Don’t be fooled by the money illusion
Commentary: Many economic numbers don’t account for inflation
By Irwin Kellner
March 20, 2012
PORT WASHINGTON, N.Y. (MarketWatch) — Rising prices are making some statistics look better than they really are.
Now that inflation is beginning to pick up, it is vital to distinguish between what is real and what is just an illusion caused by inflation. If one does not, one might very well come away with the impression that the economy is shifting into higher gear when, in fact, it is not.
Take retail sales, for example. On the surface they are encouraging, since February’s sales gain was the most in five months. And since retail sales are one-half of consumers’ spending, which in turn makes up two-thirds of overall economic activity, one might be tempted to conclude that the worst is over.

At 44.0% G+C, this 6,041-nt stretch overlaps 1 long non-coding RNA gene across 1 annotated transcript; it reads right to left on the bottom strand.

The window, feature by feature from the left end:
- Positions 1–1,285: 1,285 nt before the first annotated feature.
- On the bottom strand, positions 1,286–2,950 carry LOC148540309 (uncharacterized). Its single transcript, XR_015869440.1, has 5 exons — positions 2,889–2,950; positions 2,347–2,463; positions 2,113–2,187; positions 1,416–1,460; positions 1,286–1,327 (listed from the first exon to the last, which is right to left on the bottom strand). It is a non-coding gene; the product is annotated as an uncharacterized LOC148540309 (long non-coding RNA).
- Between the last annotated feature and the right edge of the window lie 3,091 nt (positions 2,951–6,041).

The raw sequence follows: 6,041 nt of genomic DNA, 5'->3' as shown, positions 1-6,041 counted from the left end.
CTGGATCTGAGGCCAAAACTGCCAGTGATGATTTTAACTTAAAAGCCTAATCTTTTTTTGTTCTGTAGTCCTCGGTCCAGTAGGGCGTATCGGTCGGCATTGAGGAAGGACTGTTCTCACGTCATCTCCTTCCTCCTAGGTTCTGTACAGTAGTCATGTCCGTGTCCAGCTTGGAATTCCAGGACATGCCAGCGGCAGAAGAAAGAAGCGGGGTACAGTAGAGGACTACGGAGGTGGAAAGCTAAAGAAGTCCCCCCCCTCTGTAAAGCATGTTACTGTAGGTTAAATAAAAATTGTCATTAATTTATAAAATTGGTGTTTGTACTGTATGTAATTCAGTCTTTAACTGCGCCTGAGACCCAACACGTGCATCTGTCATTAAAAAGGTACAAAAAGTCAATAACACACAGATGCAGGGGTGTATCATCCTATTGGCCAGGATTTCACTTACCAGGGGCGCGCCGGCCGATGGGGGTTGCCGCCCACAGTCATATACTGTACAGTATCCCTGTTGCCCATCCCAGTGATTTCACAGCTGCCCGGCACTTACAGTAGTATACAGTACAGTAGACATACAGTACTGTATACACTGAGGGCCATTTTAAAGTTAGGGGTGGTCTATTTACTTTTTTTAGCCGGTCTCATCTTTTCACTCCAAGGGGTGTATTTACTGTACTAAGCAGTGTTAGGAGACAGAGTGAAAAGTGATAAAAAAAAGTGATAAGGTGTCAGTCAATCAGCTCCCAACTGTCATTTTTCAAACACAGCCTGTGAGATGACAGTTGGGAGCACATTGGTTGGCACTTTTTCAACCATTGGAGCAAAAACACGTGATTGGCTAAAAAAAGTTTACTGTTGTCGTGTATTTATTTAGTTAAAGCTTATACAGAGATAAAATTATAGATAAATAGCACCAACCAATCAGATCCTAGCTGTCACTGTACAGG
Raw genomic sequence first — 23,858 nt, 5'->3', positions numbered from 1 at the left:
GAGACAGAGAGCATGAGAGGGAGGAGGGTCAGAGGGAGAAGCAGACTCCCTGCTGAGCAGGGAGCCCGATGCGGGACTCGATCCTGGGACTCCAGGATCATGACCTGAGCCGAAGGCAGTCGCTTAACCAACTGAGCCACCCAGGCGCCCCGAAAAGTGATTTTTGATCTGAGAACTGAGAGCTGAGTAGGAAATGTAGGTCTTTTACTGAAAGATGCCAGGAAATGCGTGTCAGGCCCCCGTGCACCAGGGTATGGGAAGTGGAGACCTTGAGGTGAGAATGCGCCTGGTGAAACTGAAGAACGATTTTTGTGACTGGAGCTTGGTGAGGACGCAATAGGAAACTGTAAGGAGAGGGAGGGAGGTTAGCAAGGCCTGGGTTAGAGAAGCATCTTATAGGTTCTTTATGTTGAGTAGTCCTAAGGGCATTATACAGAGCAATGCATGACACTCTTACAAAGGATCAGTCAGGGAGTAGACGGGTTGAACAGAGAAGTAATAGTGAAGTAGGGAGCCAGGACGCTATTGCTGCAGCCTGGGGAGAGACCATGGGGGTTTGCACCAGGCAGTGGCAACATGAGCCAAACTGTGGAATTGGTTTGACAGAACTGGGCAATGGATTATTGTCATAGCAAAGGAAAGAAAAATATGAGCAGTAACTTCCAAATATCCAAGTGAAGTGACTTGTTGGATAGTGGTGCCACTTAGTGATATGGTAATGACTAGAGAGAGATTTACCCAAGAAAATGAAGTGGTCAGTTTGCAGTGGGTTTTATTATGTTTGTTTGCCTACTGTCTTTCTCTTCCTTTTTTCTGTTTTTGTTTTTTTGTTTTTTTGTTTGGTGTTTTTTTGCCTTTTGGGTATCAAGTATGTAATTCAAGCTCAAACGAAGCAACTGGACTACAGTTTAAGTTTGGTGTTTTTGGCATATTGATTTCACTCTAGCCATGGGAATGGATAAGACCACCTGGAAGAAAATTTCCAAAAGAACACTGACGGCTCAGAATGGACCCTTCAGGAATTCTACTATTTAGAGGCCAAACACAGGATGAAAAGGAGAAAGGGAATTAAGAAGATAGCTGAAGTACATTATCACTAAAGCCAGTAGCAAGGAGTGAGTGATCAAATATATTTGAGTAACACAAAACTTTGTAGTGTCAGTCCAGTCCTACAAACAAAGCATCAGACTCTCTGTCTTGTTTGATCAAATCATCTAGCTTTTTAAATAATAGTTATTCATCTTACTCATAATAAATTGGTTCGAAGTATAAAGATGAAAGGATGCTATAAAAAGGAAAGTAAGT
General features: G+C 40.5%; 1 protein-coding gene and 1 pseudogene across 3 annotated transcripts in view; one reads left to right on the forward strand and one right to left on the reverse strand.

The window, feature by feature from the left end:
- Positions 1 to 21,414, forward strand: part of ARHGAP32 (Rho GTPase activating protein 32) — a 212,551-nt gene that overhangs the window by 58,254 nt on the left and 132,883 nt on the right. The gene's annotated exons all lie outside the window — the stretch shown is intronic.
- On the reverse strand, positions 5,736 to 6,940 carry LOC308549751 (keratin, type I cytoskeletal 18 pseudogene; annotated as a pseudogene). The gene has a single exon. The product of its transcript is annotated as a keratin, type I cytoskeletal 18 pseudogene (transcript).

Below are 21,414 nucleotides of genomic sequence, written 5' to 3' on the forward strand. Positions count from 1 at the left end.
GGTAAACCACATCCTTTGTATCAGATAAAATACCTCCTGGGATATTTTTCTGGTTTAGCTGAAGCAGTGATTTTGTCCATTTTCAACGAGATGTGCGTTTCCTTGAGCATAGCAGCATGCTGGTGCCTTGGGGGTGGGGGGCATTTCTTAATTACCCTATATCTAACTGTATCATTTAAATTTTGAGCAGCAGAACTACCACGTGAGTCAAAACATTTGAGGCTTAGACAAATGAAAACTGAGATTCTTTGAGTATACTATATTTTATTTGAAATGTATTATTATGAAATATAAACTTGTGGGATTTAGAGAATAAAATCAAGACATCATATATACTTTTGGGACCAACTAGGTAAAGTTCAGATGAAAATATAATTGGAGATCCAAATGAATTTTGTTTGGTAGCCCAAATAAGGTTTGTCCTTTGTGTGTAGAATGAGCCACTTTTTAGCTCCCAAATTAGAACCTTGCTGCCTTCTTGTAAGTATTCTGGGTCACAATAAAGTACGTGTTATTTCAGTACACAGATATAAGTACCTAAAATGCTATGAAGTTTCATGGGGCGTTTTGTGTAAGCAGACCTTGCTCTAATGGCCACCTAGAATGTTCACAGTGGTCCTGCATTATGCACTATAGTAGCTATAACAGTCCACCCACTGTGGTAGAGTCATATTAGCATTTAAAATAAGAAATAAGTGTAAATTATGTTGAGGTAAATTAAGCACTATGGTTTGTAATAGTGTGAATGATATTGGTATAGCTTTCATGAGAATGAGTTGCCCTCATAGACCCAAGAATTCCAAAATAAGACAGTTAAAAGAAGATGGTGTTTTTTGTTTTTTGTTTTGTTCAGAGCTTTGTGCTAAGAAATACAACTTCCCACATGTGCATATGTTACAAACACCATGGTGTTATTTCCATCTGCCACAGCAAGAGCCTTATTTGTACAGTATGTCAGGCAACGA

One would be wrong. First of all, these are dollar figures, adjusted for the time of year but not for inflation. Second, most of the rise reflected a 6% surge in gasoline prices.